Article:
The documentary chronicles the work of James Balog, an award-winning photographer, who, along with his team, placed two dozen time-lapse cameras throughout the Arctic and other areas, to record melting and receding glaciers. Balog conducted the Extreme Ice Survey, a long-term project to preserve a visual legacy of how climate change and human activity affects glaciers. The film was directed by Jeff Orlowski.
(you can see a short bit here,it's about 12 min)
Post the screening, Ulhas Anand spoke of the simple ways in which each of us can save resources. He said that if all the humans on the planet were given a 30'X 40' plot of land with 500 sq ft of garden, next to each other, the total amount of land needed would fit into the nation of South Africa; and yet we only earmark 4% of our land for our fellow creatures.
kalyan then spoke, with illustrative slides, on the importance of not being stuck to old modalities of conservation which seek to separate wildlife from human beings, literally fencing them away from each other. With special reference to grassland habitats, he said that such measures were proving counterproductive. He also showed graphic video footage of the torture endured by elephants recently captured from the wild, and "trained" to domesticity. There was a little discussion following this, but since it was getting late, the evening came to an end.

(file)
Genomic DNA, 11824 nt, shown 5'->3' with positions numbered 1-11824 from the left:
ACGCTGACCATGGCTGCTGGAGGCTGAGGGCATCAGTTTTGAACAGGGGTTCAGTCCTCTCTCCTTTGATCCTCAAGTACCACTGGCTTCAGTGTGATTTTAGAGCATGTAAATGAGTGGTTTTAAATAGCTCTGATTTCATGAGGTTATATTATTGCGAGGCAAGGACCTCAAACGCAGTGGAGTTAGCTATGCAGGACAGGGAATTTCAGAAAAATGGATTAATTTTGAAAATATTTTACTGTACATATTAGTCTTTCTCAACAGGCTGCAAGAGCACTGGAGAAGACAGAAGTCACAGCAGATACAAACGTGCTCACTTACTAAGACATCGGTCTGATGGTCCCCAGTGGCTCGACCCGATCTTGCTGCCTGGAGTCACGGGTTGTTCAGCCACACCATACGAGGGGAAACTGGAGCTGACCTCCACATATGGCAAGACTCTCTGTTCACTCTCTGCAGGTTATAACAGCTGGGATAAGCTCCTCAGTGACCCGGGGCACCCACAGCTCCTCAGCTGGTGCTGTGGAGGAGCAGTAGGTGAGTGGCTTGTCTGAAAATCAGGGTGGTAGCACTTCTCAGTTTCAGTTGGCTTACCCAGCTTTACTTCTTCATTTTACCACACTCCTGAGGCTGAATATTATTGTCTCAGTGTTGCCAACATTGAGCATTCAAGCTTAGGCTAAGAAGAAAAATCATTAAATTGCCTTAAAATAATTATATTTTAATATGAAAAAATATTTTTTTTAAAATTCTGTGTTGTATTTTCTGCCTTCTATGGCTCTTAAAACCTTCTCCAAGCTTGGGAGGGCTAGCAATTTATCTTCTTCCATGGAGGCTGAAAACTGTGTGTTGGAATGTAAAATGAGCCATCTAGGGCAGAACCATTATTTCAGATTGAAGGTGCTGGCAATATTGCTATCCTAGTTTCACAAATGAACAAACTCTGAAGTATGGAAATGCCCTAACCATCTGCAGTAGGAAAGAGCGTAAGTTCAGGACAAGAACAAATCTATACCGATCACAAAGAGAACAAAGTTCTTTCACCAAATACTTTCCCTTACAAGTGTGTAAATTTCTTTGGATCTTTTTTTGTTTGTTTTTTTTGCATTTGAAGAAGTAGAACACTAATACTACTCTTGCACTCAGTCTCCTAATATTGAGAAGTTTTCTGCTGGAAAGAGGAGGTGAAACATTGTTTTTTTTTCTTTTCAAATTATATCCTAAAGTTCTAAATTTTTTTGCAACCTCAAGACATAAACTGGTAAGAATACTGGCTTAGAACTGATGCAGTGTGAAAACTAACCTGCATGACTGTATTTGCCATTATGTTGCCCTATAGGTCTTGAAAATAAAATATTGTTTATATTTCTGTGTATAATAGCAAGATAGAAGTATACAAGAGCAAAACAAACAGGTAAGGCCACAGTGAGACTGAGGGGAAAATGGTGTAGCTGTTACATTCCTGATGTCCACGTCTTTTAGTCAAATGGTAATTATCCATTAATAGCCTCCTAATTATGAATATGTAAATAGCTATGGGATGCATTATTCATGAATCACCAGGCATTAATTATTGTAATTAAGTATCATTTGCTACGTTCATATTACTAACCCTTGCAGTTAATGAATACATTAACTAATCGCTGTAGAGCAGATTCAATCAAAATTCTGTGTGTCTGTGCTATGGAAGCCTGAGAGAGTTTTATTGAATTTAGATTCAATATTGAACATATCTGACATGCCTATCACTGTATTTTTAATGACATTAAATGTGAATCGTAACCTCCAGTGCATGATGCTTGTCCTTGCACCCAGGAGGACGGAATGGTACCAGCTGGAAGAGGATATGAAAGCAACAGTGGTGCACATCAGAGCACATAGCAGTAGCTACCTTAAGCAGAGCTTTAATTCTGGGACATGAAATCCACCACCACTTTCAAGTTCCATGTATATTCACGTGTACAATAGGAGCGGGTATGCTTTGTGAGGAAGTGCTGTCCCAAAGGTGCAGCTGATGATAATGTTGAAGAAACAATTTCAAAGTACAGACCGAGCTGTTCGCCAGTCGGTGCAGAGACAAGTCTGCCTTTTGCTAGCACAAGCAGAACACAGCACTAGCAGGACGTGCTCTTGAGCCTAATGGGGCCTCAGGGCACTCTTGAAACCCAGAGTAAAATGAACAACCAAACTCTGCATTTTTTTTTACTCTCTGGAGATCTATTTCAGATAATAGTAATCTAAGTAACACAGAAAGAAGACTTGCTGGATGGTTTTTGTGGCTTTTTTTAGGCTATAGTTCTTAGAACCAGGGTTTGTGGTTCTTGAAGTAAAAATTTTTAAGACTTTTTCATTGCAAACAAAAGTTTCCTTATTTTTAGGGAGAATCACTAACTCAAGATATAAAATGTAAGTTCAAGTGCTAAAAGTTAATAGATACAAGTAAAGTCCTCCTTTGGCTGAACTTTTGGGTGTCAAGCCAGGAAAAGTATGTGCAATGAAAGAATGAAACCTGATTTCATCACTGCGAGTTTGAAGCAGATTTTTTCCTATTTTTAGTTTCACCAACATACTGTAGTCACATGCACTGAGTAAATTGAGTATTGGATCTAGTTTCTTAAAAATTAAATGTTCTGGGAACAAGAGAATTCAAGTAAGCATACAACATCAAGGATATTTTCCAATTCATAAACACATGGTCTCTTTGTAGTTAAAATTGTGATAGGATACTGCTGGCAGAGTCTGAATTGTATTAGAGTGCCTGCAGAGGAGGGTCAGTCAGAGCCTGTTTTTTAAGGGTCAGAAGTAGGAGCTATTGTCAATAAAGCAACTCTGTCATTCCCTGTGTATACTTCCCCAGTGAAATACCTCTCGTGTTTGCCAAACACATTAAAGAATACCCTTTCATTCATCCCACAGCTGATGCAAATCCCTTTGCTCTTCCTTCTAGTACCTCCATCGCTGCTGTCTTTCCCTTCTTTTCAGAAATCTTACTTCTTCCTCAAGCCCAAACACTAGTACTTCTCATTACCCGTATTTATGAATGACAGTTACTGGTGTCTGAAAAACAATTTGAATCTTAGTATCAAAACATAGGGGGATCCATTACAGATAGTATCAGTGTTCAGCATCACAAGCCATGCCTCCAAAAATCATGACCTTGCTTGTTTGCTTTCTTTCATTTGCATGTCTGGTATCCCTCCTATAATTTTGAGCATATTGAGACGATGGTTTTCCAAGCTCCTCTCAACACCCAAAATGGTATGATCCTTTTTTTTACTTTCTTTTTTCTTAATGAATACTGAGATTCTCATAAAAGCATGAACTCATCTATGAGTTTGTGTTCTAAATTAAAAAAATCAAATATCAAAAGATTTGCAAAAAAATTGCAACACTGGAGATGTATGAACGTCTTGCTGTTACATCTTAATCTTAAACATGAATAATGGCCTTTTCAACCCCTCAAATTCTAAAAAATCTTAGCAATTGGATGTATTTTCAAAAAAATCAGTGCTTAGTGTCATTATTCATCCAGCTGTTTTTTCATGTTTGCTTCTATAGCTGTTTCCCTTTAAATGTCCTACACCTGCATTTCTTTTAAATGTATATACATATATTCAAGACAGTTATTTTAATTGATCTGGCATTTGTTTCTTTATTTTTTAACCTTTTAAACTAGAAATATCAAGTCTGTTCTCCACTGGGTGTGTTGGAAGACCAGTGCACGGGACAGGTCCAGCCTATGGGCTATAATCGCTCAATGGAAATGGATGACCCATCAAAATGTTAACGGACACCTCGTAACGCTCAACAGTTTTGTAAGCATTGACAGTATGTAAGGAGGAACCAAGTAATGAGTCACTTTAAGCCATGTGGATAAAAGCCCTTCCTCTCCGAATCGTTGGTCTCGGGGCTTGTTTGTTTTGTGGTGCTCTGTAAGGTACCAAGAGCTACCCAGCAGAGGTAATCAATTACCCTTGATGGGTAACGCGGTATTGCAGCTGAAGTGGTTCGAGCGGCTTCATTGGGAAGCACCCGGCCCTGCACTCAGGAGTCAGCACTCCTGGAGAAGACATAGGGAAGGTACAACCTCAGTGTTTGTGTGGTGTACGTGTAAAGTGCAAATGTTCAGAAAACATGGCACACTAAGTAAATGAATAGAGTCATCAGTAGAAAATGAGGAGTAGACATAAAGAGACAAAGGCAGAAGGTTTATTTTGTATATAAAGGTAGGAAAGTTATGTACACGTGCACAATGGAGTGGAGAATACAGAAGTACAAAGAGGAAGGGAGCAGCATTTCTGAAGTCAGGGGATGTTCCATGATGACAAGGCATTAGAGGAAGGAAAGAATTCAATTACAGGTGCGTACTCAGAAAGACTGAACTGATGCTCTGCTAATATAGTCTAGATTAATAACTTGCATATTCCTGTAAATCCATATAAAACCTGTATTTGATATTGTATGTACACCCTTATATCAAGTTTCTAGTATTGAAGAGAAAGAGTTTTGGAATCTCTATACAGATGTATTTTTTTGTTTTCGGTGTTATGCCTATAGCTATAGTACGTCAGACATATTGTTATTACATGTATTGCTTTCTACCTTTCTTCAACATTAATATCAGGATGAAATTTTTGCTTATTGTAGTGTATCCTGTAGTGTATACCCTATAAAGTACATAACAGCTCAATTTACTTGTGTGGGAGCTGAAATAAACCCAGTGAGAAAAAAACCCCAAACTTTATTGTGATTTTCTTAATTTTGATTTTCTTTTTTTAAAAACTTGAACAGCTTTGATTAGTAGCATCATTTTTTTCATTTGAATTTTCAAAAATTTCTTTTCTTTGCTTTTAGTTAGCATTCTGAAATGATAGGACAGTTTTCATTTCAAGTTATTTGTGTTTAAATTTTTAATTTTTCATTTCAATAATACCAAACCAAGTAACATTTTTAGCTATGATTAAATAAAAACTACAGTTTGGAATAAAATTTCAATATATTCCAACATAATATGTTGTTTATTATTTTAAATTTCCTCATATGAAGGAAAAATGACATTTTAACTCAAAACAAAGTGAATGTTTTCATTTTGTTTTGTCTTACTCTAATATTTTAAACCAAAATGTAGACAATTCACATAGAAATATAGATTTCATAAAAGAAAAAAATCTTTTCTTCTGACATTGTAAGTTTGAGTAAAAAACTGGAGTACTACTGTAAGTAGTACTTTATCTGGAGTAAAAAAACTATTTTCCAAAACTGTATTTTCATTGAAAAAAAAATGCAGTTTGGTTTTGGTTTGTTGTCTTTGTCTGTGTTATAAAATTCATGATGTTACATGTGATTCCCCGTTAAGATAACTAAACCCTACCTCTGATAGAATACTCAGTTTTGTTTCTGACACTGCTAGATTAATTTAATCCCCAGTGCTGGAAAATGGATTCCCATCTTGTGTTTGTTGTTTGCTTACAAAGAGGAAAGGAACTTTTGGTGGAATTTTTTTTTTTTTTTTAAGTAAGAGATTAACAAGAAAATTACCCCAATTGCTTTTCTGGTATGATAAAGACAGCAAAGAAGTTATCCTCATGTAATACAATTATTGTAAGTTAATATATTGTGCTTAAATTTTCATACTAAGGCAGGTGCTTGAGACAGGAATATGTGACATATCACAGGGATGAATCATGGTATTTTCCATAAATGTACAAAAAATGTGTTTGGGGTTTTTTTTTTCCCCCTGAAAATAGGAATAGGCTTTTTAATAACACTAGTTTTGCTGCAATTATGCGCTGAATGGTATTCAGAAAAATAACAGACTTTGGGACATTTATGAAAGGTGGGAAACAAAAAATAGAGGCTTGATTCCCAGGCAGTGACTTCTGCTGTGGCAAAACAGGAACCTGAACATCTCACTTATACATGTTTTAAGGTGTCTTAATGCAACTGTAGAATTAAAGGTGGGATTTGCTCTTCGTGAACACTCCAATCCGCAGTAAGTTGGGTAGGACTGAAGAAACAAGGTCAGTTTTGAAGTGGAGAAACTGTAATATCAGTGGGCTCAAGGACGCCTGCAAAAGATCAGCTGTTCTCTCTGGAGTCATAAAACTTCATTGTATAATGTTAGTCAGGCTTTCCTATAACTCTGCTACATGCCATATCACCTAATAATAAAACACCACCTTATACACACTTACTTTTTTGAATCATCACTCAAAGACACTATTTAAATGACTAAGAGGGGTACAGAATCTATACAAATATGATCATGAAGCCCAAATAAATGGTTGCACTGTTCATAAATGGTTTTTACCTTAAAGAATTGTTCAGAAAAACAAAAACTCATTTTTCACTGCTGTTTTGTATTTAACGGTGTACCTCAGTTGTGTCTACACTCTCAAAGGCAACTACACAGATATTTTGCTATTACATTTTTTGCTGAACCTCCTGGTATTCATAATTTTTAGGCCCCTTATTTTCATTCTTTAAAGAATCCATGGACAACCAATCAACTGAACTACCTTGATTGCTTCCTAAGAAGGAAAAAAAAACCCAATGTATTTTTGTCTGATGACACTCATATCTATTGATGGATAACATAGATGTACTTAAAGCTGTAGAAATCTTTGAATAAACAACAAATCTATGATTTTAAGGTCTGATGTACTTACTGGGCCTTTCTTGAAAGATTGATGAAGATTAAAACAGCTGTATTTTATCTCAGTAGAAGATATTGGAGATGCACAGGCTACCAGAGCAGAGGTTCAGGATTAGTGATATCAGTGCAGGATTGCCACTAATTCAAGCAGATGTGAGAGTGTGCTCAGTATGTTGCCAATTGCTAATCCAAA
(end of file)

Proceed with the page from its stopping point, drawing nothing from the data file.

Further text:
The event also provided an excellent opportunity for those interested in these topics to meet and catch up. It was pleasant to meet several people who are well-known for their expertise in the birding and wildlife fields.
There was a strong NTP contingent: Adarsh, Anjali, Chirdeep, Kalyan, Kesava, Parimala, Poornima, Radha, Raji, Sreeram and Sumeet (and yours truly) were those who were there (I might have missed someone out inadvertently, with my bad memory!)
In fact, the meet-and-greet aspect was so pronounced that I did wonder if at such events, we are just preaching to the choir. Those who attend are usually those who are already well aware of the problems and challenges posed by the environmental issues of today. Perhaps a better way to look at such events is that attendees go back with further information to disseminate the message to others, as many of us are doing in various ways.
But whether it's a discussion forum or a social occasion, (or both) I do hope there will be more such screenings! Thank you, organizers, for an event that was nearly punctual, and had a good turnout, even though it was a working day, and there was very heavy rain before the event started.